Saturday 7 July 2018

Famous for 15 years

"In the future, everyone will be world-famous for 15 minutes". There is some dispute about who said it first, but the quote was captured in print in a catalogue to a 1968 Andy Warhol exhibition at the Moderna Museet in Stockholm. It is a wry assessment of the damn-fool entertainment business when so much of it is about ordinary people being projectiled briefly ad astra by the Astra Satellite: X-Factor; Xland's Got Talent; Eggheads; I'm a Minor Celebrity Apply Leeches; and just about any radio programme that takes incoming phone calls. Not to mention MTV's mid-80s show "Andy Warhol's 15 Minutes". And we'll throw in the Lotto here: where the business model is that for €2 = 15 minutes work at mimimum wage you have a chance of buying Porsche or a world-cruise or a three-bedroom semi in suburban Dublin. If we lived in a fair and equable society, where people's ordinary needs - for food, shelter, friendship, respect, are met then ordinary people wouldn't have to hanker after the extremely unlikely. [Irish Lotto big win odds = 1 in 10,737,573, Y{local}MMV - odds of being struck by lightning in the USA this year 1 in 700,000].

Anyway I don't want to talk about the endemic unhappiness of the modern world but reflect on a small boy who in 1899 scored a fabulous number of runs in an insignificant game of school cricket. Some sports are less exciting than others: basketball scores in excess of 100 are normal whereas a soccer match with 10 goals is very rare. Arthur Edward Jeune "James" Collins aka AEJ Collins opened the batting on 22nd June 1899 in a house match at Clifton College in Bristol. At the end of the following day, when his team finished their innings, Collins had built up a score of 628 runs. You don't have to understand the peculiar language of cricket [slip, gully, cover-point, long leg and silly-mid-on are all legitimate playing positions] to know that this was the highest score ever recorded and that the record stood until 2016.

What do you do if, at the age of 14, you've been written up twice in the sports pages of The Times as the most extraordinary cricketer of the age? They even printed a run of commemorative postcards [example R]. If the most common response upon being introduced to an [English] stranger was "Collins, eh, you wouldn't be related to that Collins who scored all those runs at Clifton in the year '99?". You'd never quite be able to live up to the expectations after that.  Well, as an orphan born out in India, as soon as he left school he went on to the Royal Military Academy, Woolwich [not to be confused with Royal Military College, Sandhurst] and then joined the Royal Engineers in 1904, married a fine young woman 10 years later and shipped out to France when WWI broke out that Summer. He was killed in a trench on 11th November 1914. His widow lived on and on alone for more than 50 years before dying in 1966 in Haslemere. I could easily have passed her on the street because my family lived in the same small market town 1965-1966.  What a pity, what a waste!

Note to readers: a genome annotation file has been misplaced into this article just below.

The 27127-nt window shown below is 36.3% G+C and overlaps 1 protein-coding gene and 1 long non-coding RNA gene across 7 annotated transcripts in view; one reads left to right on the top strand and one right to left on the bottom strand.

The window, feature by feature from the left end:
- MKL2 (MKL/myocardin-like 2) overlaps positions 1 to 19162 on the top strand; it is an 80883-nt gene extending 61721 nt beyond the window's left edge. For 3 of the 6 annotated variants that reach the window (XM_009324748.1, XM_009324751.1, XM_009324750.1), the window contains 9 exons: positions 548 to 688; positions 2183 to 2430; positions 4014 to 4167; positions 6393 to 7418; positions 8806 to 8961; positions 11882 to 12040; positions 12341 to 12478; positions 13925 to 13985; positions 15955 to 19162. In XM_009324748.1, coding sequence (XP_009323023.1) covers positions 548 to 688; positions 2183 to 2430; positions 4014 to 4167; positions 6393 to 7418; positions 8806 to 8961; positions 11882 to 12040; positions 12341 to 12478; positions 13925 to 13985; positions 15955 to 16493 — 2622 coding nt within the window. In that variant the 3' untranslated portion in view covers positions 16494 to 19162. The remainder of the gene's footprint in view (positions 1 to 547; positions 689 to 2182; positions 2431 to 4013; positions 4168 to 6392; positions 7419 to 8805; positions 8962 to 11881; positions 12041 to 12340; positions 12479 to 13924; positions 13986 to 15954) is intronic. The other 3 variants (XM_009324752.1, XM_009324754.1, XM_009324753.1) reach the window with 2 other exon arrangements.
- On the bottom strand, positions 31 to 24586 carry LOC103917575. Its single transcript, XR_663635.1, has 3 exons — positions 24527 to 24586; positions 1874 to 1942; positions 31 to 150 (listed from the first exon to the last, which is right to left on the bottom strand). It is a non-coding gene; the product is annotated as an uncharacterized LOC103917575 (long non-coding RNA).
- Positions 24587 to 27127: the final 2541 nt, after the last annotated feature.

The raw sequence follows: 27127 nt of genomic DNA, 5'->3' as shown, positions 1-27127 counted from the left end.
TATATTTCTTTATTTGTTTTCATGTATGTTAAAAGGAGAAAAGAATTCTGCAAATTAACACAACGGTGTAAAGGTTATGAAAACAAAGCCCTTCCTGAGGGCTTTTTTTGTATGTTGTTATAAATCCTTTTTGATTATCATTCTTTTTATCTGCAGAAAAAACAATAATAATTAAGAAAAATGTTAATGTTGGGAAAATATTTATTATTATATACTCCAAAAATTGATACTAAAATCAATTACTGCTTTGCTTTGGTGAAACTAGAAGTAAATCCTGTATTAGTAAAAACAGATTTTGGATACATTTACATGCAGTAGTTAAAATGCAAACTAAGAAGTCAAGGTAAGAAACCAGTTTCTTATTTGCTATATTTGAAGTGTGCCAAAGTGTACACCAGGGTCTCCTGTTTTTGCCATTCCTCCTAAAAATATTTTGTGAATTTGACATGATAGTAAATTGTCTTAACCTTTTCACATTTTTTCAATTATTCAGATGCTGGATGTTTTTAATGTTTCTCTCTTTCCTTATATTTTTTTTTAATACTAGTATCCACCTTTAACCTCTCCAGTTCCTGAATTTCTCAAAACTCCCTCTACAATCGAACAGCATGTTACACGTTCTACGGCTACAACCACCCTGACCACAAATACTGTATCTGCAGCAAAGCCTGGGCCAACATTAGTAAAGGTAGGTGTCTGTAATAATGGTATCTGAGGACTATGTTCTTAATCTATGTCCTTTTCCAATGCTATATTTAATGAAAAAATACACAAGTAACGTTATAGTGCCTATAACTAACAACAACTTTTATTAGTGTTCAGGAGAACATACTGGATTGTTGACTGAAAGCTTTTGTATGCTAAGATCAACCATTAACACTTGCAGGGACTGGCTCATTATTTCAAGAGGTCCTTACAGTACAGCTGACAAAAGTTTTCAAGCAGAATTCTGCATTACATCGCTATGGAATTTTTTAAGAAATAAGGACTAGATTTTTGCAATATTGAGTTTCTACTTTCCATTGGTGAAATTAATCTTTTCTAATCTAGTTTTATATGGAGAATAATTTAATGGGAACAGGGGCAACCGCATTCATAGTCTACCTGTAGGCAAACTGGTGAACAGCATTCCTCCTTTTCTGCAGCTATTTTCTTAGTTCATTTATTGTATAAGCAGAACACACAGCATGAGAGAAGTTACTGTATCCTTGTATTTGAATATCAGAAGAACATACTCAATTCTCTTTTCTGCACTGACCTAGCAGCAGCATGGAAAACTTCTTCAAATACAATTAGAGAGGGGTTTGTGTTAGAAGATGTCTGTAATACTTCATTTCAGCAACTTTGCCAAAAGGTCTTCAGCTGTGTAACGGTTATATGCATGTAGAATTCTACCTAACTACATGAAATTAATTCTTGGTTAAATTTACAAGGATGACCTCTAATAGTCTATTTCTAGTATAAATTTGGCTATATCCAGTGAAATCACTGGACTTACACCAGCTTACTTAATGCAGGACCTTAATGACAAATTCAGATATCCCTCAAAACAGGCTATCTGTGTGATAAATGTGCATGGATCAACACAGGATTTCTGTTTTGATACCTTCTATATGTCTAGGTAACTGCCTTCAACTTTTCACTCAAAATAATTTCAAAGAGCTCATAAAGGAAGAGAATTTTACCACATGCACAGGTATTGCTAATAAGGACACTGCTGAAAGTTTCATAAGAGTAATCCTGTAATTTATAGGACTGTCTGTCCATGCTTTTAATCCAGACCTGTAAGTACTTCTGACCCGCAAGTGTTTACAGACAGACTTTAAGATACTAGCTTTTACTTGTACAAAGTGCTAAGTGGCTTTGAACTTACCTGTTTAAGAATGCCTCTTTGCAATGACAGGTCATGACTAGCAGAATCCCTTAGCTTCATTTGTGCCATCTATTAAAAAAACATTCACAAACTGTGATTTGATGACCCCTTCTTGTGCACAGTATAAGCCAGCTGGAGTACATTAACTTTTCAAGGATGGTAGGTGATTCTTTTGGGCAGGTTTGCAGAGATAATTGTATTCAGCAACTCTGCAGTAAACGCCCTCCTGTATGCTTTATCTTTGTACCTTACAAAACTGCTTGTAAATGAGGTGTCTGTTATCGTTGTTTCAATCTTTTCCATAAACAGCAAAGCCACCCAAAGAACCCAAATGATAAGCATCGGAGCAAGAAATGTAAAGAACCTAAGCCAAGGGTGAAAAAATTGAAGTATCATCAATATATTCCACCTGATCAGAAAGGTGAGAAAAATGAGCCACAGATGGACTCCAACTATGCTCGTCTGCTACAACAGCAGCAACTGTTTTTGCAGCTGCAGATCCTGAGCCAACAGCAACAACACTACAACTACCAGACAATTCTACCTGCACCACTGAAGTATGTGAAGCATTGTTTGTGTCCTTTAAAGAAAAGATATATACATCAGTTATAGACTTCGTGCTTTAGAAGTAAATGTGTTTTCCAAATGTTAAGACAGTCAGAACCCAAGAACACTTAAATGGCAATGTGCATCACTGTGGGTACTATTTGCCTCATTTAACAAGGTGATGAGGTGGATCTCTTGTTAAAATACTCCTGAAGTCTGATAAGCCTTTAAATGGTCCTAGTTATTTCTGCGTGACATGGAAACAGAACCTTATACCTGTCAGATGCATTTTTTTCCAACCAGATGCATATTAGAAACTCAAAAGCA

'Strange friend,' I said, 'here is no cause to mourn.'
'None,' said the other, 'save the undone years,
The hopelessness. Whatever hope is yours
Was my life also; I went hunting wild
After the wildest beauty in the world,
Which lies not calm in eyes, or braided hair,
But mocks the steady running of the hour,
And if it grieves, grieves richlier than here.
For by my glee might many men have laughed,
And of my weeping something had been left,
Which must die now. I mean the truth untold,
The pity of war, the pity war distilled.
Wilfred Owen Strange Meeting

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